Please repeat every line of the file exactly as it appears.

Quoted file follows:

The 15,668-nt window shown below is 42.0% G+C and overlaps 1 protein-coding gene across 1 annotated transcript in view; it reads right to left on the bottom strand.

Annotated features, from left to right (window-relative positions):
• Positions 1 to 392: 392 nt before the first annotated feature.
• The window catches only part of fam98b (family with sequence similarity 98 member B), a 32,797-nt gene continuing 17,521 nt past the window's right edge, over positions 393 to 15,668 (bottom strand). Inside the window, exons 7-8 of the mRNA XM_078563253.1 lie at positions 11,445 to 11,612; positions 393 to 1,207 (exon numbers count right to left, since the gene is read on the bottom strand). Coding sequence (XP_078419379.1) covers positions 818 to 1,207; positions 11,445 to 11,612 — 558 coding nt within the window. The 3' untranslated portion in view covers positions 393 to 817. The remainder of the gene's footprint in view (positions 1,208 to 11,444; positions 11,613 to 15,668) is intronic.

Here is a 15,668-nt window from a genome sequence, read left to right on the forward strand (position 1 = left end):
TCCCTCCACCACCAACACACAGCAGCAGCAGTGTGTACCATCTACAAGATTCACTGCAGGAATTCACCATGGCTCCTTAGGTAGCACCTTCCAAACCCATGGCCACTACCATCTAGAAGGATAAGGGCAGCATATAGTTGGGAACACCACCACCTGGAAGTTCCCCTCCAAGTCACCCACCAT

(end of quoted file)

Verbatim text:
The 15,668-nt window shown below is 42.0% G+C and overlaps 1 protein-coding gene across 1 annotated transcript in view; it reads right to left on the bottom strand.

Annotated features, from left to right (window-relative positions):
• Positions 1 to 392: 392 nt before the first annotated feature.
• The window catches only part of fam98b (family with sequence similarity 98 member B), a 32,797-nt gene continuing 17,521 nt past the window's right edge, over positions 393 to 15,668 (bottom strand). Inside the window, exons 7-8 of the mRNA XM_078563253.1 lie at positions 11,445 to 11,612; positions 393 to 1,207 (exon numbers count right to left, since the gene is read on the bottom strand). Coding sequence (XP_078419379.1) covers positions 818 to 1,207; positions 11,445 to 11,612 — 558 coding nt within the window. The 3' untranslated portion in view covers positions 393 to 817. The remainder of the gene's footprint in view (positions 1,208 to 11,444; positions 11,613 to 15,668) is intronic.

Here is a 15,668-nt window from a genome sequence, read left to right on the forward strand (position 1 = left end):
TCCCTCCACCACCAACACACAGCAGCAGCAGTGTGTACCATCTACAAGATTCACTGCAGGAATTCACCATGGCTCCTTAGGTAGCACCTTCCAAACCCATGGCCACTACCATCTAGAAGGATAAGGGCAGCATATAGTTGGGAACACCACCACCTGGAAGTTCCCCTCCAAGTCACCCACCAT